Dulchin 2013 - Dulchin B, Gates M, Williams B. Housing policy for a strong and equitable city. Toward a 21st Century City for All. 2013. Accessed on September 22, 2016
Gibbons 2015 - Gibbons LK. Considering the cost of inclusionary zoning and resale restrictions in the District of Columbia. Policy Perspectives. 2015;22:1-8. Accessed on September 22, 2016
Karki 2015* - Karki TK. Mandatory versus incentive-based state zoning reform policies for affordable housing in the United States: A comparative assessment. Housing Policy Debate. 2015;25(2):234-262. Accessed on September 22, 2016
Madar 2015 - Madar J. Creating Affordable Housing out of Thin Air: The Economics of Mandatory Inclusionary Zoning in New York City. Housing for an inclusive New York: Affordable housing strategies for a high-cost city. New York University (NYU) Furman Center, 2015. Accessed on October 7, 2016
Mukhija 2010* - Mukhija V, Regus L, Slovin S, Das A. Can inclusionary zoning be an effective and efficient housing policy? Evidence from Los Angeles and Orange counties. Journal of Urban Affairs. 2010;32(2):229–52. Accessed on September 22, 2016
Mukhija 2015* - Mukhija V, Das A, Regus L, Tsay SS. The tradeoffs of inclusionary zoning: What do we know and what do we need to know? Planning Practice & Research. 2015;30(2):222-235. Accessed on September 22, 2016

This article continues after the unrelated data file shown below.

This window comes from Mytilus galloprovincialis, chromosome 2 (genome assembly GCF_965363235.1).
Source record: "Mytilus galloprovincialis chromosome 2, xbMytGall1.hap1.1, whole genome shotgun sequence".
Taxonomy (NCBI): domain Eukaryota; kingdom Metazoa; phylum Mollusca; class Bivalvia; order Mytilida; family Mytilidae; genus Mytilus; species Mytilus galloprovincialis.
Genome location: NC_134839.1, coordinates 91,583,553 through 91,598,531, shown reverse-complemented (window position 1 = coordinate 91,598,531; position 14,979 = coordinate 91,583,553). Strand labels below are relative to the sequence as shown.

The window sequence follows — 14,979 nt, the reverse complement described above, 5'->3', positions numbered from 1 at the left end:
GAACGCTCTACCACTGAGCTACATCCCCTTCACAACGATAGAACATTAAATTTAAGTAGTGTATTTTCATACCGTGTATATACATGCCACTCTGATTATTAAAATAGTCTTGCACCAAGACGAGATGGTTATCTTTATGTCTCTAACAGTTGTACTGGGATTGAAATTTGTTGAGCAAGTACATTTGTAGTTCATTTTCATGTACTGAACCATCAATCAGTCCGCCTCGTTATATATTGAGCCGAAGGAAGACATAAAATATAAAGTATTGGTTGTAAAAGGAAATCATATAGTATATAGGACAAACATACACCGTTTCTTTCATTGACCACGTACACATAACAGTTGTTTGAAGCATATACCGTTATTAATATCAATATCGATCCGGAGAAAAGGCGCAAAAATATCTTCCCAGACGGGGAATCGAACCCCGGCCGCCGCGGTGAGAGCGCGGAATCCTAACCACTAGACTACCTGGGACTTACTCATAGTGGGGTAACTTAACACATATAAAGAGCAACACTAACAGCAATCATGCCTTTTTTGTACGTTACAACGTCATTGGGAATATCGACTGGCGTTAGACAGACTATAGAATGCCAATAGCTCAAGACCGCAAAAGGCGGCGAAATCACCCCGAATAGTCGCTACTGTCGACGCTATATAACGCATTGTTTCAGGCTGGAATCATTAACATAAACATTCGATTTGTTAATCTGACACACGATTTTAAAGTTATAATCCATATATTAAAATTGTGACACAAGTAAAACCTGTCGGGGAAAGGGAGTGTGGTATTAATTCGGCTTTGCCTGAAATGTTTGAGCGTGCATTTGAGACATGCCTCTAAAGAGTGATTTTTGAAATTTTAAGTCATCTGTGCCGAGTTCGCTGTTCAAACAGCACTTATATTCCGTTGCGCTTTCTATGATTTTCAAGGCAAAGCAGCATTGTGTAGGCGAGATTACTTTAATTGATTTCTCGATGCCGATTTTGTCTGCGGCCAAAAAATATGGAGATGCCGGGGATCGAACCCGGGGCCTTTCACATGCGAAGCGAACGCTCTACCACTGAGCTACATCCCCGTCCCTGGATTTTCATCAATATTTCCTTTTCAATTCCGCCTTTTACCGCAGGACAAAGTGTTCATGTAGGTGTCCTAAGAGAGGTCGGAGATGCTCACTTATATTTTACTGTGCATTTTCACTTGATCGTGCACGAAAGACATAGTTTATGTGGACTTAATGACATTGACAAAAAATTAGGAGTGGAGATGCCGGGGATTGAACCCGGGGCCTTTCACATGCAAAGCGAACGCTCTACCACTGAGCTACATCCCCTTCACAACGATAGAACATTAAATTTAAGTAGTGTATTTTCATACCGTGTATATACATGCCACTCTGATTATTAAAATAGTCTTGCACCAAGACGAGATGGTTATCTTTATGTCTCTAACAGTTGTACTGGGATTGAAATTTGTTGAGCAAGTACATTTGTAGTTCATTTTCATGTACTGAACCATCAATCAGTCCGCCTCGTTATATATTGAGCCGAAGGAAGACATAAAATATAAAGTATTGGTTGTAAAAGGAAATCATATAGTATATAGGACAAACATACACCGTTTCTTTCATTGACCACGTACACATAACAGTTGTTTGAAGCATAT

RAND-Schwartz 2012 - Schwartz HL, Ecola L, Leuschner KJ, Kofner A. Is inclusionary zoning inclusionary? A guide for practitioners. Santa Monica: RAND Corporation; 2012: Technical Report 1231. Accessed on September 22, 2016
Read 2009* - Read DC. The structure and potential economic effects of inclusionary zoning ordinances. Real Estate Issues. 2009;34(2):1–9. Accessed on October 7, 2016
SCANPH 2005 - Southern California Association of Non-Profit Housing (SCANPH). How does inclusionary housing work? A profile of seven southern California cities. Los Angeles: Southern California Association of Non-Profit Housing (SCANPH); 2005. Accessed on September 22, 2016
Schuetz 2009* - Schuetz J, Meltzer R, Been V. 31 Flavors of inclusionary zoning: Comparing policies from San Francisco, Washington, DC, and suburban Boston. Journal of the American Planning Association. 2009;75(4):441–56. Accessed on September 22, 2016
Schuetz 2011 - Schuetz J, Meltzer R, Been V. Silver bullet or trojan horse? The effects of inclusionary zoning on local housing markets in the United States. Urban Studies. 2010;48(2):297–329. Accessed on September 22, 2016